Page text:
Three stunning new images from ESA's Herschel Space Observatory are providing new insights into how matter is distributed in our galaxy. Observations made by the orbital telescope have led astronomers to conclude that our galaxy is threaded with filamentary structures similar to those featured in the newly-released images, the smallest of which stretches across 170 light years of space.
Launched in May 2009, Herschel is essentially a giant infrared telescope with a primary mirror measuring 3.5 m (11.5 ft) in diameter. The observatory has been instrumental in discovering a series of vast filaments that appear to pervade the Milky Way. Herschel is particularly suited to seeking out the structures as the interstellar material from which they are composed shines brightly in the infrared medium.
Three filaments are captured in Herschel's newest images – G64, G47, and G49. The filaments are essentially enormous formations of gas and dust that, when imaged in false color, display beautiful and complex internal structures.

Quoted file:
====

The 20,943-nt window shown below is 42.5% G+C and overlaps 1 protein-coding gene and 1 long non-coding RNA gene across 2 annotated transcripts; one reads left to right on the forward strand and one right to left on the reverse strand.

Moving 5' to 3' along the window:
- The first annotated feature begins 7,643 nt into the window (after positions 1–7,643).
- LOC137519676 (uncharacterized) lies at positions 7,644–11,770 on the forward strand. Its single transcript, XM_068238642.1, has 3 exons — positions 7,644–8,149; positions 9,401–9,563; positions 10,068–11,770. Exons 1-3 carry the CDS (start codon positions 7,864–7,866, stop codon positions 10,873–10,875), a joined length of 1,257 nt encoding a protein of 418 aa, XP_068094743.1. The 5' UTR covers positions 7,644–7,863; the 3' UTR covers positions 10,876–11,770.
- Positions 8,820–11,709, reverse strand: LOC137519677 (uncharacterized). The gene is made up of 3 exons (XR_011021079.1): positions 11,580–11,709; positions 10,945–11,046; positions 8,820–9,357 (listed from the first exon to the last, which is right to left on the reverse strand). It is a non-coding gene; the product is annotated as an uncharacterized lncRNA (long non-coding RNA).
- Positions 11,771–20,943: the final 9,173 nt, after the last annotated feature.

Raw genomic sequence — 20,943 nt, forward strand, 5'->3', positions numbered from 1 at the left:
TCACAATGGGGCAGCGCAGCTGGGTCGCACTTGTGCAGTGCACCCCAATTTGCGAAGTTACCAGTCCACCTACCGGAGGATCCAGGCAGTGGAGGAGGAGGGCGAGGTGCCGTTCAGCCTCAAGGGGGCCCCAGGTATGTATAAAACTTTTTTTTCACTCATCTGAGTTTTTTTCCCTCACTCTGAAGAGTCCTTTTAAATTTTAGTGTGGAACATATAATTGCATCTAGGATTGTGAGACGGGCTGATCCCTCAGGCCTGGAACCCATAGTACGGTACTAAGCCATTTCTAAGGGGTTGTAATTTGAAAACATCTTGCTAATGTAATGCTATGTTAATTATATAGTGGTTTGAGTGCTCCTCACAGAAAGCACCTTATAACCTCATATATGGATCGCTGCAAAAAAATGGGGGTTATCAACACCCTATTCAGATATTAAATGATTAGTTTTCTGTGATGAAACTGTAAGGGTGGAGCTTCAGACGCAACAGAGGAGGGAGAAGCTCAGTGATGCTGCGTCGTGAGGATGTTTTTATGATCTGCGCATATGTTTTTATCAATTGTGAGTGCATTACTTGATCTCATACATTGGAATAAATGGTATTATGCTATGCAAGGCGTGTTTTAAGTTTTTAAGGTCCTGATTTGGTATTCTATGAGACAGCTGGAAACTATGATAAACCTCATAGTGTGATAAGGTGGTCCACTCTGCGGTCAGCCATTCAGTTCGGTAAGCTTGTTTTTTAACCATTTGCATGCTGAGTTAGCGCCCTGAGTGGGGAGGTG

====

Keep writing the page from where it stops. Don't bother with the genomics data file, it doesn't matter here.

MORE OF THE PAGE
In Herschel's false-color images, cooler structures of gas and dust are pictured as red and yellow, while smaller blue and violet clumps of matter represent prime star birthing regions where the next generation of stellar behemoths are being created in a maelstrom of formation.
The three filaments captured by Herschel are truly enormous. Filament G49 is the largest of the newly-discovered formations, sitting roughly 18,000 light years away from Earth, and stretching an incredible 280 light years in length, and 5 light years in diameter. It is estimated that G49 has a total mass of around 80,000 times that of our Sun.
G47 stretches an impressive 250 light years, with a diameter of 10 light years and a mass of 20,000 Suns. Finally, G64, the most trivial of Herschel's most recent offering, still measures 170 light years in length with a diameter of 9 light years, and has a mass the equivalent of 5,000 times that of our parent star.
Thanks to Herschel, several of these unbelievably massive filaments have now been discovered in our own Milky Way. Astronomers believe that they were among the first structures to coalesce as interstellar matter clumped together, and that they represent a key element of the star creation process.